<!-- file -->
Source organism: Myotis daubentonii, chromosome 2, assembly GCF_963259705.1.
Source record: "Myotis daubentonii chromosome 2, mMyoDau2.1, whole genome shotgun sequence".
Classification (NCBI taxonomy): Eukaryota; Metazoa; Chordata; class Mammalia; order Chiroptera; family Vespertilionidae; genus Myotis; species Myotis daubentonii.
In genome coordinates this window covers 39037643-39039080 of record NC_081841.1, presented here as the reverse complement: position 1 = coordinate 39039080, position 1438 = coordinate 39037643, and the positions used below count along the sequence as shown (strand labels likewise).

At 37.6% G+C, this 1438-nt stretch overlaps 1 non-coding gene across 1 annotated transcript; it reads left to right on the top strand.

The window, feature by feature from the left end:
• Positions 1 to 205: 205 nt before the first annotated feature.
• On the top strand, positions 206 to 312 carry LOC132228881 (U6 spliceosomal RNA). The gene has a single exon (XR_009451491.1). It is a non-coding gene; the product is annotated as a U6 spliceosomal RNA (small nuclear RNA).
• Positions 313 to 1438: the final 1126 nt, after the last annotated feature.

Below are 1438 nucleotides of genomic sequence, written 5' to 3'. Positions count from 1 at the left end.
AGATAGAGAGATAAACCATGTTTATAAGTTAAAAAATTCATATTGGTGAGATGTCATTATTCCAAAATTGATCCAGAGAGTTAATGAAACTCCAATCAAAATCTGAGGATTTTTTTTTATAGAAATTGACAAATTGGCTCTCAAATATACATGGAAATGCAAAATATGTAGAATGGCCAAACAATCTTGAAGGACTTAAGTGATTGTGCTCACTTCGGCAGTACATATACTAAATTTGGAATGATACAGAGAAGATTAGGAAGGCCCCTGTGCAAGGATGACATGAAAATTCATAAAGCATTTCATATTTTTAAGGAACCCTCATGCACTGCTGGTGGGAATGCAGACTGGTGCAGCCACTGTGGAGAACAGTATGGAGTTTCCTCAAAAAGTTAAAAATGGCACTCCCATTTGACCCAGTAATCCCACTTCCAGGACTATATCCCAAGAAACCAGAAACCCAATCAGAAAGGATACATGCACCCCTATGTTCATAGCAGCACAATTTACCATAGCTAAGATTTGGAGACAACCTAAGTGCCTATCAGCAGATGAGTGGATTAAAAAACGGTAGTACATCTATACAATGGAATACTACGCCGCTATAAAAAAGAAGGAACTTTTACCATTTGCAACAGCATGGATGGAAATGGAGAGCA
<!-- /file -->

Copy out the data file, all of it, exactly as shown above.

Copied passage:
Source organism: Myotis daubentonii, chromosome 2, assembly GCF_963259705.1.
Source record: "Myotis daubentonii chromosome 2, mMyoDau2.1, whole genome shotgun sequence".
Classification (NCBI taxonomy): Eukaryota; Metazoa; Chordata; class Mammalia; order Chiroptera; family Vespertilionidae; genus Myotis; species Myotis daubentonii.
In genome coordinates this window covers 39037643-39039080 of record NC_081841.1, presented here as the reverse complement: position 1 = coordinate 39039080, position 1438 = coordinate 39037643, and the positions used below count along the sequence as shown (strand labels likewise).

At 37.6% G+C, this 1438-nt stretch overlaps 1 non-coding gene across 1 annotated transcript; it reads left to right on the top strand.

The window, feature by feature from the left end:
• Positions 1 to 205: 205 nt before the first annotated feature.
• On the top strand, positions 206 to 312 carry LOC132228881 (U6 spliceosomal RNA). The gene has a single exon (XR_009451491.1). It is a non-coding gene; the product is annotated as a U6 spliceosomal RNA (small nuclear RNA).
• Positions 313 to 1438: the final 1126 nt, after the last annotated feature.

Below are 1438 nucleotides of genomic sequence, written 5' to 3'. Positions count from 1 at the left end.
AGATAGAGAGATAAACCATGTTTATAAGTTAAAAAATTCATATTGGTGAGATGTCATTATTCCAAAATTGATCCAGAGAGTTAATGAAACTCCAATCAAAATCTGAGGATTTTTTTTTATAGAAATTGACAAATTGGCTCTCAAATATACATGGAAATGCAAAATATGTAGAATGGCCAAACAATCTTGAAGGACTTAAGTGATTGTGCTCACTTCGGCAGTACATATACTAAATTTGGAATGATACAGAGAAGATTAGGAAGGCCCCTGTGCAAGGATGACATGAAAATTCATAAAGCATTTCATATTTTTAAGGAACCCTCATGCACTGCTGGTGGGAATGCAGACTGGTGCAGCCACTGTGGAGAACAGTATGGAGTTTCCTCAAAAAGTTAAAAATGGCACTCCCATTTGACCCAGTAATCCCACTTCCAGGACTATATCCCAAGAAACCAGAAACCCAATCAGAAAGGATACATGCACCCCTATGTTCATAGCAGCACAATTTACCATAGCTAAGATTTGGAGACAACCTAAGTGCCTATCAGCAGATGAGTGGATTAAAAAACGGTAGTACATCTATACAATGGAATACTACGCCGCTATAAAAAAGAAGGAACTTTTACCATTTGCAACAGCATGGATGGAAATGGAGAGCA